As of fall 2019, Texas State employs 159 Black-identifying faculty and staff members — a number considerably less than other racial and ethnic groups. As a result, some Black faculty and staff members question whether this is the result of mistreatment, microaggressions or a lack of opportunities and representation at the university.
“When I came to Texas State, there were nine total Black faculty, maybe a couple of others who were part-time,” said Dr. Dwight Watson, former special assistant to the president for minority affairs and an associate professor of history. “So, you know, Black folks were somewhat of a novelty. You could go for days and not see a Black faculty member.”
After arriving at Texas State in 1999, Watson soon took on the role of mentoring Black students, which he says came naturally to him due to the similarities they shared.
“I watched them and I became like an unofficial adviser for some of them, because when I came to Texas State, I realized, as a Black man, I was more than just a teacher; I was something that students could look to," Watson said.
Serving as a resource to Black students is something Watson shares with Dr. Sherri Benn, Texas State’s assistant vice president for Institutional Inclusive Excellence-Student Initiatives. Benn says Black students benefit from seeing Black staff and faculty in positions of power — an idea that motivates her to this day.
“For me, students are always my primary motivation,” Benn said. “[It's] the reason why I take the risks that I do, the reason why I speak up and risk other people's displeasure. I know that there are brilliant, young, promising Black students here. That is one of the most prominent motivators and inspirations [for me]."
Watson says Black faculty and staff are inherently given additional responsibilities and advisory roles when assuming positions of power, something he says the university administration does not always consider.
“We're still struggling with this idea that Black faculty take on more responsibilities than white faculty,” Watson said. “Minority students will come talk to us and will ask things of us that they don't ask of many of the white colleagues. The administration still has not caught up with that in terms of service requirements.”
In 2019, Texas State had 24 Black female full-time faculty members, a number shocking to Dr. Dwonna Goldstone, associate director for the Department of History and director of the African American Studies Program, who says Black educators, in general, might not get considered for jobs at Texas State due to biases.
"I do understand that there are not a lot of Black female Ph. D.s graduating every year. I understand that they are pulling from a limited pool...there are just not that many," Goldstone said. "However, when there are Black or brown candidates, I think that they still often will select the white man who has more experience even if the person's color might bring a different kind of experience.”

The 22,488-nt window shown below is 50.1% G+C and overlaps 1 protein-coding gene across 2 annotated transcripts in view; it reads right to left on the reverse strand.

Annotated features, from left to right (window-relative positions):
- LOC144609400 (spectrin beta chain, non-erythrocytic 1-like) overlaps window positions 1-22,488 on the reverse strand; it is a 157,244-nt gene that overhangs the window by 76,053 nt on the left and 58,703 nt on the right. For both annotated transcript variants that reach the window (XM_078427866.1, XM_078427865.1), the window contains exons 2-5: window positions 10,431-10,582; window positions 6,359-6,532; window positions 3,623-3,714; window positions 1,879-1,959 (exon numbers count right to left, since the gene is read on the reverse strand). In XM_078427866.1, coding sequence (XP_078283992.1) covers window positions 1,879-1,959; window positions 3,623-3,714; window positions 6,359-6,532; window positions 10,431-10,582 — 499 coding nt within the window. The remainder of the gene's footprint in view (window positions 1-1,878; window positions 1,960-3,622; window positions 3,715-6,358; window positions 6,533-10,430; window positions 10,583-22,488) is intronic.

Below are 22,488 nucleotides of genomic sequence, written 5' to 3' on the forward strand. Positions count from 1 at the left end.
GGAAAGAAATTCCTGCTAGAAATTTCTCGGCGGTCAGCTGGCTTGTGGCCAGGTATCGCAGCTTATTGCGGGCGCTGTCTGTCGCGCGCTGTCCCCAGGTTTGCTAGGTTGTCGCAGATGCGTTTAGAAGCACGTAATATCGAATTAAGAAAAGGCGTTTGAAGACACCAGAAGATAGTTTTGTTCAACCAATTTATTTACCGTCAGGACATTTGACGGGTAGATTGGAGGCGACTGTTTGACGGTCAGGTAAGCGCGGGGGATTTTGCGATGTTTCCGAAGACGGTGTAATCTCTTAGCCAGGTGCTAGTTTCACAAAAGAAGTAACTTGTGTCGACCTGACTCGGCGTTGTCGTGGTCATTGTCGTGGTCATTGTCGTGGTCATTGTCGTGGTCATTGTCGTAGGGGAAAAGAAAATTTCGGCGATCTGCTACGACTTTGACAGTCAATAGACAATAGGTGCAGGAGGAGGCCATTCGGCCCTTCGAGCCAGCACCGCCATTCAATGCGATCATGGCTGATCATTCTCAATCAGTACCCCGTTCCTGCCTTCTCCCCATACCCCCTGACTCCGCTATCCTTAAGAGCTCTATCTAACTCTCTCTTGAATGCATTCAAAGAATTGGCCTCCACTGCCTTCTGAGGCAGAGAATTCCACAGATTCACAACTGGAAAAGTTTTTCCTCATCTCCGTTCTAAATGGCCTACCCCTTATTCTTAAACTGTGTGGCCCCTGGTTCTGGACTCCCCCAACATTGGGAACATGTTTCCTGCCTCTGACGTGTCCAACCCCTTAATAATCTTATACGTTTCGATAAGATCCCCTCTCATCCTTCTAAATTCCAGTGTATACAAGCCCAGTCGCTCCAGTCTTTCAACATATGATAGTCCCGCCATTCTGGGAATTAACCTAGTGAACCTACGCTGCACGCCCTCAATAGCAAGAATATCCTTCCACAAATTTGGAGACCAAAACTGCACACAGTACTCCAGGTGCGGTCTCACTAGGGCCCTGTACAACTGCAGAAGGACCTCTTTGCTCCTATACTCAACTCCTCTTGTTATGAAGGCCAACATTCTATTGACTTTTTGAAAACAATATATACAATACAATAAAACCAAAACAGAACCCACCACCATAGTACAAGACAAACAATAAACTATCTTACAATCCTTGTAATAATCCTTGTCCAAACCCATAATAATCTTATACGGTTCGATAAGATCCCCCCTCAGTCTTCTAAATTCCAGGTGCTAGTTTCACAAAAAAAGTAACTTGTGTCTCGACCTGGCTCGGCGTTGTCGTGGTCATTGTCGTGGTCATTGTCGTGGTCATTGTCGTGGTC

Addressing biases, noticing microaggressions and feeling uncomfortable in spaces is something Benn says she has experienced throughout her time at Texas State.
“I’ve experienced a lot of the same things that are germane to the experiences of most Black people, which would be, for example, constantly having to legitimize my own value and worth in this space, having to deal with microaggressions; [others are] doing things that create a space that feels unwelcoming at times,” Benn said.
A Black faculty member who requested anonymity due to not feeling protected in their department, says their experience at Texas State has not been easy because of uncomfortable and insensitive situations they say their department allows to happen.
“I don't want to be in a position where everybody's asking me, 'how are you doing? I know what happened with George Floyd, how are you doing?' Because they didn't ask me about how I was doing with coronavirus, and I don't do the same things to them when there are white [supremacists] shooting and killing people; I don't go into the office and say, 'how are you doing?'”
When the pandemic began, the faculty member says they took on an increased role within their department, which became tiresome after most of their colleagues put in work-from-home requests.
“It took me literally saying to [the supervisor] that I'm not getting treated fairly, then it took me saying that to another person, 'I'm not getting treated fairly', and once I said that, that one person, [they] got it, because it was again, a [person] of color coming to my defense. But if [they weren't] in the office, I would be invisible, and I wouldn't be taken seriously. I would be working non-stop by myself.”